How cities cope with the lack of affordable housing

Cities around the globe are facing a stark reality: There are not enough affordable places for people to live.

Housing in most big urban areas is now considered out of reach for the average worker, fuelling a growing sense that a decent home has become a privilege traded among the “haves”, impoverishing the “have-nots”.

Thorny questions abound: Should new luxury apartments in London – many owned by foreigners – be allowed to lie empty, while thousands of people sit on waiting lists for affordable homes? If migrants streaming into Beijing for a better life turn to dangerous, illegal dwellings, where will they go when those places are demolished?

The worst may be yet to come. The share of the world’s population living in cities is projected to reach 68 per cent by 2050, up from 55 per cent today.

The situation

Rising prices have made homes in 58 per cent of major cities significantly unaffordable, compared with less than half five years ago, according to an annual study by research firm Demographia. That means it costs more than 4.1 times the median annual income to buy a median-priced home.

A typical apartment in Hong Kong now costs HK$7.2 million (S$1.23 million), which has helped fuel political protests. Other hot spots include Berlin, where a grassroots campaign to nationalise housing led to a radical plan to freeze rents for five years.

Vancouver adopted North America’s first tax on empty homes, and cities from New Orleans to Athens are grappling with the impact of Airbnb-type rentals that effectively set aside thousands of units for tourists. New York City installed its most sweeping tenant protections in decades in 2019, capping rent increases and eliminating loopholes. The move came after Amazon’s expansion plans there were thwarted by community groups who feared residents would be priced out of the city.

More governments have pledged to step up building: India aims to construct more than 40 million homes by 2022. Big companies have also responded. Alphabet Inc’s Google pledged US$1 billion (S$1.34 billion) to help create 15,000 homes in California. Still, that’s a drop in the bucket in a state with an estimated annual shortfall of 180,000 units.

The background

In the 19th century, farm workers who flocked to cities crowded into squalid quarters near factories. Now, technology, healthcare and finance companies are pulling in throngs of white-collar workers, gentrifying neighbourhoods close to transit links. That’s displacing teachers, nurses, firefighters, office cleaners and other essential workers, aggravating inequality.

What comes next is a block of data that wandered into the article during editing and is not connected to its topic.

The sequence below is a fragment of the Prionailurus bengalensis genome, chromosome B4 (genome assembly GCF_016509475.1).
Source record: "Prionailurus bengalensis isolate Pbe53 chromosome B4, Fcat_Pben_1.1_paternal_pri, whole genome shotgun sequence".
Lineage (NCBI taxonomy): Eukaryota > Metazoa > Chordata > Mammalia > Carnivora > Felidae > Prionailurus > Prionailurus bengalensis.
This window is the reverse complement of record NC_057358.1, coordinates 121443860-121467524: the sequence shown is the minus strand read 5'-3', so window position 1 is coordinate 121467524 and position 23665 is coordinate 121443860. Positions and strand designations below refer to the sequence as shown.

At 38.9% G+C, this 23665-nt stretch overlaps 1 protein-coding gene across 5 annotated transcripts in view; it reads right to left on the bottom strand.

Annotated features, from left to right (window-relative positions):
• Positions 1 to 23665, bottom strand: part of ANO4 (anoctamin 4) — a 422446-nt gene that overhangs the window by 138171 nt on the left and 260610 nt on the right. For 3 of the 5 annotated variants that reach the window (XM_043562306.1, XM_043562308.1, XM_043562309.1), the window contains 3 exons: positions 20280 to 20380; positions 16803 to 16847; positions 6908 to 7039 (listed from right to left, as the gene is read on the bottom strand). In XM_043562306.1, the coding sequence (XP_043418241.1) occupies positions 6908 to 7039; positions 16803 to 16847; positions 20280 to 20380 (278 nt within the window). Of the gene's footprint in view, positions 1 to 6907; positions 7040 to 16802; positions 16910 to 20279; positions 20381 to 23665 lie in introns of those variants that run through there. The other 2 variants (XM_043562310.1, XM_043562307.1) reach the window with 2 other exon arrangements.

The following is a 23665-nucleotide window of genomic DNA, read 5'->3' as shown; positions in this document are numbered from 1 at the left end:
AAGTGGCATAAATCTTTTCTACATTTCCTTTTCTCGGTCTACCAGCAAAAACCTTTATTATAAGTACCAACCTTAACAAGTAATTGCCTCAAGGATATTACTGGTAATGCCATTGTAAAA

There’s also more competition from international and institutional investors, who have shifted money into real estate after a decade of low interest rates reduced returns on other assets.

Supply hasn’t kept up. Since the 1980s, the United States and Britain have scaled back investment in state-funded homes. These governments have largely gotten out of the business of constructing public housing and instead encouraged development by non-profits and private companies with subsidies or tax incentives.

Many cities began to require developers building luxury homes to set aside a small portion of units for lower-income buyers or renters. It hasn’t been enough. In the US, the number of low-rent units has shrunk by four million since 2011, and about 47 per cent of renters spend more than 30 per cent of their income on housing. That’s contributed to a spike in homelessness in some of America’s richest cities.

The argument

Critics of rent control say it’s a crude solution that can backfire, scaring away investment and causing buildings to fall into disrepair, often resulting in fewer affordable units.

But advocates say price caps can keep neighbourhoods stable and slow the rate of gentrification. Private developers say they often have no choice but to focus on expensive units because labour, materials and especially land have become so pricey. Local governments, they say, could help by easing zoning rules, relaxing building codes and overruling “not-in-my-backyard”, or Nimby, protests that stymie projects.

One controversial solution gaining support is to force more neighbourhoods to accept higher density across the board, an approach long favoured by urban planners. In 2018, the city of Minneapolis became one of the first and the largest in the US to end single-family zoning, which means developers will be able to build homes for two or three families on each plot. BLOOMBERG

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